☞ The possibility of a member state-driven coordinated annual review on defence (CARD), which would establish a process to obtain a better overview at EU level of, for instance, defence spending and national investments and defence research efforts, with a view to better address European capability shortfalls, deepen defence cooperation and ensure optimal use and coherence of defence spending plans.
☞ Strengthening the EU’s rapid response toolbox, including the EU battlegroups, with a view to develop further their modularity in a pragmatic way and adapt as necessary financing arrangements.
☞ Adopting a more strategic approach to Common and Security Defence Policy partnerships, in view of enhancing cooperation with partner countries that share EU values and are able and willing to contribute to CSDP missions and operations.
Ministers will also exchange views on the European defence action plan (EDAP) and the possible European defence fund following a presentation by the European Commissioner for internal market, industry, entrepreneurship and SMEs Elżbieta Bieńkowska.
On 14 November 2016, the Council adopted conclusions on implementing the EU global strategy in the area of security and defence. These conclusions set out the level of ambition, meaning the main goals the EU and its member states will aim to achieve in the area of security and defence. The Council set out three strategic priorities: responding to external conflicts and crises, building the capacities of partners, and protecting the European Union and its citizens. Progress was noted and further guidance provided through Council conclusions on 6 March 2017.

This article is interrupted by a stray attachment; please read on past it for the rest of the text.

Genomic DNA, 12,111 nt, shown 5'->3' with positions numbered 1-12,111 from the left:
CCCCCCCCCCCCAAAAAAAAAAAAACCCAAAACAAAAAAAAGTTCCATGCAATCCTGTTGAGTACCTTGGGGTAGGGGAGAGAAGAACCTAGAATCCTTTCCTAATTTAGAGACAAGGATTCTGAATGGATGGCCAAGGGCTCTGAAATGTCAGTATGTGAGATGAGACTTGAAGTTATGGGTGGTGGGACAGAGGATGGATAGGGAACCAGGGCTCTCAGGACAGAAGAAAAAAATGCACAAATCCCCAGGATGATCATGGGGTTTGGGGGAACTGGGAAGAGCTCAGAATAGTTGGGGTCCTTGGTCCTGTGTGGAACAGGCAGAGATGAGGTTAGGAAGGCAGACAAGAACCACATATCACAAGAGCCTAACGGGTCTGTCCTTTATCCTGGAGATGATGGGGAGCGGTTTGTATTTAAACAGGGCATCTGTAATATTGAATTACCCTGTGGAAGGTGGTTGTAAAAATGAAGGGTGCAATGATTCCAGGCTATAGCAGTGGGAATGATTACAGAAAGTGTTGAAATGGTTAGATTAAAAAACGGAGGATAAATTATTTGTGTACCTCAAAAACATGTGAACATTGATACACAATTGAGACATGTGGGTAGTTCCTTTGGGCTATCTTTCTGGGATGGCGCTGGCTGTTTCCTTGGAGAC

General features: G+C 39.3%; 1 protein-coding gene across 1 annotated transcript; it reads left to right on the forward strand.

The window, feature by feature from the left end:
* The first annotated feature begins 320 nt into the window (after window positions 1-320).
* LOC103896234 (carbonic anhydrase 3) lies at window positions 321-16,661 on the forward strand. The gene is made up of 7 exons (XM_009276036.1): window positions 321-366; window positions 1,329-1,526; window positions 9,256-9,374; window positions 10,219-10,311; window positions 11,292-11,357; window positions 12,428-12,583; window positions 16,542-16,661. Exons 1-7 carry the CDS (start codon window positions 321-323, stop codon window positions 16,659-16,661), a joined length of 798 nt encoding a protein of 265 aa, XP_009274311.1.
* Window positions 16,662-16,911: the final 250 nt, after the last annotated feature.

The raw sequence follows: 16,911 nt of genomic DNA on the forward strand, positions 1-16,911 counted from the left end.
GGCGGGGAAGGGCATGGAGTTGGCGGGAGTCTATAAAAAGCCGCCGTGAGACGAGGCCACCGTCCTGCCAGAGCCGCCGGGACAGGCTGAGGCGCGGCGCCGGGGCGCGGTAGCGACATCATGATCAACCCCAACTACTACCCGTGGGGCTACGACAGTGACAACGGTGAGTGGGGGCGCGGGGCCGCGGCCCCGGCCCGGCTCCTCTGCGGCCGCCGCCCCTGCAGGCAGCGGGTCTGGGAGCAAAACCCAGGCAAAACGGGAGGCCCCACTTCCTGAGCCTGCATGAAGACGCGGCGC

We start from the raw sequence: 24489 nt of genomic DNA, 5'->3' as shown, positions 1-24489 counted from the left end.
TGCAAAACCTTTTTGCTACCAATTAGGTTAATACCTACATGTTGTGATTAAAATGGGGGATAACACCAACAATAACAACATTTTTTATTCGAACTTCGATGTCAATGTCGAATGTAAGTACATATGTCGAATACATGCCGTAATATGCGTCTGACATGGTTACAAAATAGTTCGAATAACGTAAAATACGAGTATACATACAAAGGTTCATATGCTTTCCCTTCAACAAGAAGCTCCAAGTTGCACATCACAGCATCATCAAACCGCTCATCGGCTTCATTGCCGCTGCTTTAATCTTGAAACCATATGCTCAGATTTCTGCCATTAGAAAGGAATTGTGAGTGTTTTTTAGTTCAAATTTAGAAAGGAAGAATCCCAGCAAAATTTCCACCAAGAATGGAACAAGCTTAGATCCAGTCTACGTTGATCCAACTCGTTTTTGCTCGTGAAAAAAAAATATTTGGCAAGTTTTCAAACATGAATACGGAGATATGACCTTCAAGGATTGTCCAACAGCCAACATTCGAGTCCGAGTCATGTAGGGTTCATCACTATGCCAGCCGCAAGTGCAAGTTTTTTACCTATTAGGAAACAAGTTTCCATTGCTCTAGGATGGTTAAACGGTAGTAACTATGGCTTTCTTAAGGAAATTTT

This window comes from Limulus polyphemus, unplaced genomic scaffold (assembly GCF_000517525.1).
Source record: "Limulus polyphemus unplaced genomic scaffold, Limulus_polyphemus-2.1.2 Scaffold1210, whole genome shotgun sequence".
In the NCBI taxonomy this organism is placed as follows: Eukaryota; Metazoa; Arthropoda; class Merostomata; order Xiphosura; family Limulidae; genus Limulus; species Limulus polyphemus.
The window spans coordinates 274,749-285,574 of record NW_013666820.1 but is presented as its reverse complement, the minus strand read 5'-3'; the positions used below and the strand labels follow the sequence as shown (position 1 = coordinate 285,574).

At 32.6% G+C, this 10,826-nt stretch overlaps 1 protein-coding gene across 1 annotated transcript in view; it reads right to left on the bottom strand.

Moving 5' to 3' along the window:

Security and defence is one of the priority areas for work on the implementation of the EU Global Strategy, which also includes building resilience and an integrated approach to conflicts and crises, strengthening the nexus between internal and external policies, updating existing or preparing new regional and thematic strategies and stepping up public diplomacy efforts.
The Council will discuss EU-NATO cooperation, in particular the ongoing work through the common set of proposals for the implementation of the Joint Declaration by the President of the European Council, the President of the European Commission and the Secretary General of the North Atlantic Treaty Organisation. The NATO Secretary General Jens Stoltenberg will attend this discussion. This discussion is timely in view of the upcoming meeting of NATO leaders in Brussels on 25 May 2017 and the joint progress report on the implementation of the common set of proposals due for June 2017.
EU-NATO cooperation is one of the key priorities of the ongoing work to strengthen common security and defence. At a time of unprecedented security challenges at regional and global level, strengthening cooperation between the two organisations is essential.